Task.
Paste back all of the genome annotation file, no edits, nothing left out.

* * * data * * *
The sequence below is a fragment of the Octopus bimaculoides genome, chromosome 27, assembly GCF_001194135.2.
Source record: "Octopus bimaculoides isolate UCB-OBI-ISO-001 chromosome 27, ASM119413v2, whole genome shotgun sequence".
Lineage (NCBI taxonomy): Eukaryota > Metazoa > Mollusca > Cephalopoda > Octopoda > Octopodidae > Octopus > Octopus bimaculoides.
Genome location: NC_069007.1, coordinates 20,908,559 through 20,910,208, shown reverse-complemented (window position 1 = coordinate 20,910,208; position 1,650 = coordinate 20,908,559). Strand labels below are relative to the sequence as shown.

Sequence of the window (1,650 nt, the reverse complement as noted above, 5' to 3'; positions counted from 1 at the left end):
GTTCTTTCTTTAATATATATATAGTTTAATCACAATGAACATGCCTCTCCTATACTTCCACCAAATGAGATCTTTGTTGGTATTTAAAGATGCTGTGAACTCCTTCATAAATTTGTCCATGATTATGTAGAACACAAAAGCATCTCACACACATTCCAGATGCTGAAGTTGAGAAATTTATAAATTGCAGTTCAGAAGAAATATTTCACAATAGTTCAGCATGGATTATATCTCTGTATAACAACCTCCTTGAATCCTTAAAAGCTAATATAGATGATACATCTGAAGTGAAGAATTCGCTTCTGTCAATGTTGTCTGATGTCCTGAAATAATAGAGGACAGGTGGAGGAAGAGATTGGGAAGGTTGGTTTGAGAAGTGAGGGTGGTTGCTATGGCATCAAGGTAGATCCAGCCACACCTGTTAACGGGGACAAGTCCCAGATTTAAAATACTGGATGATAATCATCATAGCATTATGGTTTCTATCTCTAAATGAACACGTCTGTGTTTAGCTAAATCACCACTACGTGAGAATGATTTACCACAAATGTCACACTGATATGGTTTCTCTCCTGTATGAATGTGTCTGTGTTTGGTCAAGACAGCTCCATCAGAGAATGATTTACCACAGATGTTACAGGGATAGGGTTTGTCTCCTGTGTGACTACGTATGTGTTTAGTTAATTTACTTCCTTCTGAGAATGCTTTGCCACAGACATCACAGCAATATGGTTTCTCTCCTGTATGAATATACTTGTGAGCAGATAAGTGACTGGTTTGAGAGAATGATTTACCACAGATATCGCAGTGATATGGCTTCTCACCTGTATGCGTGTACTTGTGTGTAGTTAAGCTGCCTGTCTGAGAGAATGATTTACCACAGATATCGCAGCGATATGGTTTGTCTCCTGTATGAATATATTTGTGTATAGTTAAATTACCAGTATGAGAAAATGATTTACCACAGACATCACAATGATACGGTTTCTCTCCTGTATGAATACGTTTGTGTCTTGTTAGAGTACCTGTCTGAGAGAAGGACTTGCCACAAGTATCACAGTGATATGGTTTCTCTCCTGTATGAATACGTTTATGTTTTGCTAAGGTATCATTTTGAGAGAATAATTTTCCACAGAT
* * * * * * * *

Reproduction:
The sequence below is a fragment of the Octopus bimaculoides genome, chromosome 27, assembly GCF_001194135.2.
Source record: "Octopus bimaculoides isolate UCB-OBI-ISO-001 chromosome 27, ASM119413v2, whole genome shotgun sequence".
Lineage (NCBI taxonomy): Eukaryota > Metazoa > Mollusca > Cephalopoda > Octopoda > Octopodidae > Octopus > Octopus bimaculoides.
Genome location: NC_069007.1, coordinates 20,908,559 through 20,910,208, shown reverse-complemented (window position 1 = coordinate 20,910,208; position 1,650 = coordinate 20,908,559). Strand labels below are relative to the sequence as shown.

Sequence of the window (1,650 nt, the reverse complement as noted above, 5' to 3'; positions counted from 1 at the left end):
GTTCTTTCTTTAATATATATATAGTTTAATCACAATGAACATGCCTCTCCTATACTTCCACCAAATGAGATCTTTGTTGGTATTTAAAGATGCTGTGAACTCCTTCATAAATTTGTCCATGATTATGTAGAACACAAAAGCATCTCACACACATTCCAGATGCTGAAGTTGAGAAATTTATAAATTGCAGTTCAGAAGAAATATTTCACAATAGTTCAGCATGGATTATATCTCTGTATAACAACCTCCTTGAATCCTTAAAAGCTAATATAGATGATACATCTGAAGTGAAGAATTCGCTTCTGTCAATGTTGTCTGATGTCCTGAAATAATAGAGGACAGGTGGAGGAAGAGATTGGGAAGGTTGGTTTGAGAAGTGAGGGTGGTTGCTATGGCATCAAGGTAGATCCAGCCACACCTGTTAACGGGGACAAGTCCCAGATTTAAAATACTGGATGATAATCATCATAGCATTATGGTTTCTATCTCTAAATGAACACGTCTGTGTTTAGCTAAATCACCACTACGTGAGAATGATTTACCACAAATGTCACACTGATATGGTTTCTCTCCTGTATGAATGTGTCTGTGTTTGGTCAAGACAGCTCCATCAGAGAATGATTTACCACAGATGTTACAGGGATAGGGTTTGTCTCCTGTGTGACTACGTATGTGTTTAGTTAATTTACTTCCTTCTGAGAATGCTTTGCCACAGACATCACAGCAATATGGTTTCTCTCCTGTATGAATATACTTGTGAGCAGATAAGTGACTGGTTTGAGAGAATGATTTACCACAGATATCGCAGTGATATGGCTTCTCACCTGTATGCGTGTACTTGTGTGTAGTTAAGCTGCCTGTCTGAGAGAATGATTTACCACAGATATCGCAGCGATATGGTTTGTCTCCTGTATGAATATATTTGTGTATAGTTAAATTACCAGTATGAGAAAATGATTTACCACAGACATCACAATGATACGGTTTCTCTCCTGTATGAATACGTTTGTGTCTTGTTAGAGTACCTGTCTGAGAGAAGGACTTGCCACAAGTATCACAGTGATATGGTTTCTCTCCTGTATGAATACGTTTATGTTTTGCTAAGGTATCATTTTGAGAGAATAATTTTCCACAGAT